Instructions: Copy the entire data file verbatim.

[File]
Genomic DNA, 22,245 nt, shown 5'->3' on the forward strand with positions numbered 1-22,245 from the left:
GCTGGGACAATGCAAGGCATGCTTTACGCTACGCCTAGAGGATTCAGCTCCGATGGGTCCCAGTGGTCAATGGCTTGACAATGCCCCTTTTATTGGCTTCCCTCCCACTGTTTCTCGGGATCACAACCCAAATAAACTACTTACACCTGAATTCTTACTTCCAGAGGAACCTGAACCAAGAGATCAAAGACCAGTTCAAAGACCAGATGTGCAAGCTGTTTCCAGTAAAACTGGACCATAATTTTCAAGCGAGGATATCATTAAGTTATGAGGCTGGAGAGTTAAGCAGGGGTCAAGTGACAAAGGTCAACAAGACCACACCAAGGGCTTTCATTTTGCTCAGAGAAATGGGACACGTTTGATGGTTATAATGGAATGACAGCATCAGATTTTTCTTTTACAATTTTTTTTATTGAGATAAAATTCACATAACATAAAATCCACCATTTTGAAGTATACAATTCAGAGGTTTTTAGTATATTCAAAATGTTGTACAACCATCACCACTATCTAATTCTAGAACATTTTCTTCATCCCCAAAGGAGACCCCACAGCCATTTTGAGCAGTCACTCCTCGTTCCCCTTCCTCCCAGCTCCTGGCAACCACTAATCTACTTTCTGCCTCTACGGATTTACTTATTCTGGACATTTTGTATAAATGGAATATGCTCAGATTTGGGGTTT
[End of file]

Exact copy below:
Genomic DNA, 22,245 nt, shown 5'->3' on the forward strand with positions numbered 1-22,245 from the left:
GCTGGGACAATGCAAGGCATGCTTTACGCTACGCCTAGAGGATTCAGCTCCGATGGGTCCCAGTGGTCAATGGCTTGACAATGCCCCTTTTATTGGCTTCCCTCCCACTGTTTCTCGGGATCACAACCCAAATAAACTACTTACACCTGAATTCTTACTTCCAGAGGAACCTGAACCAAGAGATCAAAGACCAGTTCAAAGACCAGATGTGCAAGCTGTTTCCAGTAAAACTGGACCATAATTTTCAAGCGAGGATATCATTAAGTTATGAGGCTGGAGAGTTAAGCAGGGGTCAAGTGACAAAGGTCAACAAGACCACACCAAGGGCTTTCATTTTGCTCAGAGAAATGGGACACGTTTGATGGTTATAATGGAATGACAGCATCAGATTTTTCTTTTACAATTTTTTTTATTGAGATAAAATTCACATAACATAAAATCCACCATTTTGAAGTATACAATTCAGAGGTTTTTAGTATATTCAAAATGTTGTACAACCATCACCACTATCTAATTCTAGAACATTTTCTTCATCCCCAAAGGAGACCCCACAGCCATTTTGAGCAGTCACTCCTCGTTCCCCTTCCTCCCAGCTCCTGGCAACCACTAATCTACTTTCTGCCTCTACGGATTTACTTATTCTGGACATTTTGTATAAATGGAATATGCTCAGATTTGGGGTTT